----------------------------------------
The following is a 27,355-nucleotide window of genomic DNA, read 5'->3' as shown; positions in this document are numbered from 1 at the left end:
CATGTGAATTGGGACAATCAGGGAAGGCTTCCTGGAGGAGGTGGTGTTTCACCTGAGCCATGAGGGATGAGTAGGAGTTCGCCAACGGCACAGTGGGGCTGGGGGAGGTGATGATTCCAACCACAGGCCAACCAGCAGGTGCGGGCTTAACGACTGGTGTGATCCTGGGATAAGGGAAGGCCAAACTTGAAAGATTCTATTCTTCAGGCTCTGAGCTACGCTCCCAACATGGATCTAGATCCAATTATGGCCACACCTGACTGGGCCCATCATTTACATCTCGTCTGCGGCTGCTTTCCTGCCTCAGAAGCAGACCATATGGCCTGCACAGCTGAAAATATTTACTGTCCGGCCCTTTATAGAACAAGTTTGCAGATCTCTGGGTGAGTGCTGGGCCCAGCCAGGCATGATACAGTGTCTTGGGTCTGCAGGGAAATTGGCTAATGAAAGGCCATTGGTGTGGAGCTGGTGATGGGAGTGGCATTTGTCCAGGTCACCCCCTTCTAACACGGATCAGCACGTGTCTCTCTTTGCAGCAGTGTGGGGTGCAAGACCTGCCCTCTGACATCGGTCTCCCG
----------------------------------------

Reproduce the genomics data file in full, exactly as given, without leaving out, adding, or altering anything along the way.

The following is a 27,355-nucleotide window of genomic DNA, read 5'->3' as shown; positions in this document are numbered from 1 at the left end:
CATGTGAATTGGGACAATCAGGGAAGGCTTCCTGGAGGAGGTGGTGTTTCACCTGAGCCATGAGGGATGAGTAGGAGTTCGCCAACGGCACAGTGGGGCTGGGGGAGGTGATGATTCCAACCACAGGCCAACCAGCAGGTGCGGGCTTAACGACTGGTGTGATCCTGGGATAAGGGAAGGCCAAACTTGAAAGATTCTATTCTTCAGGCTCTGAGCTACGCTCCCAACATGGATCTAGATCCAATTATGGCCACACCTGACTGGGCCCATCATTTACATCTCGTCTGCGGCTGCTTTCCTGCCTCAGAAGCAGACCATATGGCCTGCACAGCTGAAAATATTTACTGTCCGGCCCTTTATAGAACAAGTTTGCAGATCTCTGGGTGAGTGCTGGGCCCAGCCAGGCATGATACAGTGTCTTGGGTCTGCAGGGAAATTGGCTAATGAAAGGCCATTGGTGTGGAGCTGGTGATGGGAGTGGCATTTGTCCAGGTCACCCCCTTCTAACACGGATCAGCACGTGTCTCTCTTTGCAGCAGTGTGGGGTGCAAGACCTGCCCTCTGACATCGGTCTCCCG